High fructose corn syrup increases the risk of diabetes

You’ve told yourself that you’re not going to eat anymore sugar this week. You threw away all of the Nutter Butters in your desk at work, opted not to put sugar in your morning oatmeal and you swore off on soda for at least a week.There’s one problem: high fructose corn syrup won’t let you be great. High fructose corn syrup is in everything, including many of your favorite healthy snacks. Items like breakfast cereal, yogurt, nutrition bars and even salad dressings contain high fructose corn syrup. High fructose corn syrup is a special kind of sugar that has been proven to increase glycemic index levels, contains calories that contributes little to no nutritional value and increases the risk of diabetes. Dr. Garth Graham, president of the Aetna Foundation and former deputy assistant secretary in the U.S. Department of Health and Human Services, informs us about the dangers of high fructose corn syrup and ways you can avoid this popular sugar. Why is sugar so addictive? What biologically happens to the body when people crave sugar?

Dr. Graham:Simple sugar glucose is absorbed from the intestines into the bloodstream and then distributed to all the cells in our body when we consume food. While glucose in moderate levels is important to brain function and acts a major fuel source for the body’s nervous system, we are seeing higher and higher levels of sugar consumption in children and adults which is having serious negative health impacts. There is evidence that sugar stimulates the same pleasure centers in the brain as opioids and dopamine and might have the potential to be addictive. Studies have also shown that for humans and animals who show signs of being addicted to sugar, they also experience symptoms of withdraw once sugar is removed from their diet.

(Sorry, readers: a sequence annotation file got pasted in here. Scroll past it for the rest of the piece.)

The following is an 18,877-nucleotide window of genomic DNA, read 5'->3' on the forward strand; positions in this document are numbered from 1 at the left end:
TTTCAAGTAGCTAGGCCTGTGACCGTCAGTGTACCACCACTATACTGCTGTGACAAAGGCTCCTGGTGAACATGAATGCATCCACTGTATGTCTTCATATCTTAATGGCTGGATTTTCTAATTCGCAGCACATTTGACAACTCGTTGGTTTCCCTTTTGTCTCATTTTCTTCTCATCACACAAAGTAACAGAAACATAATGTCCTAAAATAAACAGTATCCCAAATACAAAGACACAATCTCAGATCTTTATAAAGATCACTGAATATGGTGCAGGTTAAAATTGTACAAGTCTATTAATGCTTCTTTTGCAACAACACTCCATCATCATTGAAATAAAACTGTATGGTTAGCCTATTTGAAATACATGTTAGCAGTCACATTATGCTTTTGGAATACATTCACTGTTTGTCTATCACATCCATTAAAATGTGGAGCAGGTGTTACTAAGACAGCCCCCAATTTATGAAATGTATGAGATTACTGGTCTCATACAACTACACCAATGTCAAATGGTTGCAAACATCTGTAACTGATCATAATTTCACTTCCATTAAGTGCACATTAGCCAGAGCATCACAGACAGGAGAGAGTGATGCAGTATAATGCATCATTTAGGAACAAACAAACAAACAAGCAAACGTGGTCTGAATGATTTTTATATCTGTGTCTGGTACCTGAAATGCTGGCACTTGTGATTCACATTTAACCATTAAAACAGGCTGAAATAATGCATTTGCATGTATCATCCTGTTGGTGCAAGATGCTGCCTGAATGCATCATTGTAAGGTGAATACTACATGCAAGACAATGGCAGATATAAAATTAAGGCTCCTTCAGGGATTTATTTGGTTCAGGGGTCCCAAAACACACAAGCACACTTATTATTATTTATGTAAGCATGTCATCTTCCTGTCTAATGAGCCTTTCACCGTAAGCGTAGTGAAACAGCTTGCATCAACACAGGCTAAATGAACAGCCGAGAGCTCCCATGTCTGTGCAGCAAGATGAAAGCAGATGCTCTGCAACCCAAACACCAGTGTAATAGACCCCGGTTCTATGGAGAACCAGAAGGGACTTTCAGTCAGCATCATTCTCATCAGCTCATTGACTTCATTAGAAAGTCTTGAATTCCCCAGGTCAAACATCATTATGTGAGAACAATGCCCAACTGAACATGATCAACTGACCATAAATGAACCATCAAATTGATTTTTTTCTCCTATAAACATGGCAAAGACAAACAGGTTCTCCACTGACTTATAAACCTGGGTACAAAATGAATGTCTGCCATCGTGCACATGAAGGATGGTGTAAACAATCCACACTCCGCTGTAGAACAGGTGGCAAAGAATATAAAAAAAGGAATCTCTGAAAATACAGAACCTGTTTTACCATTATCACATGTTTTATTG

READ  10 Filling Foods For Weight Loss High fructose corn syrup seems be a popular ingredient in a lot of foods. How is it different from sugar?

Dr. Graham:There are six different kinds of sugar:

  • Glucose: Simple sugar that can be carried in the blood; can be found in honey, fruits and vegetables.
  • Fructose: Simple sugar that occurs naturally in fruit and honey.
  • Sucrose: Commonly known as table sugar, it occurs naturally in sugar and found in plants.
  • Lactose: Milk sugar, which makes up less than 5% of cow’s milk.
  • Maltose: Two joined-up glucose molecules, found in barley.
  • High fructose corn syrup: Corn syrup where half of the glucose has been converted into fructose, and is chemically very similar to sucrose.

The fructose in high fructose corn syrup is processed differently by the body than sucrose, which has an effect on how the metabolic-regulating hormones function and can cause the liver to release more fat into the bloodstream. While glucose is able to tell the body that it’s satisfied, fructose does not trigger that same sense of fullness and can lead over overeating, obesity and diabetes.

High fructose corn syrup is in a surprising amount of everyday foods including juice drinks, soda, cereal, yogurt, salad dressing and nutrition bars.

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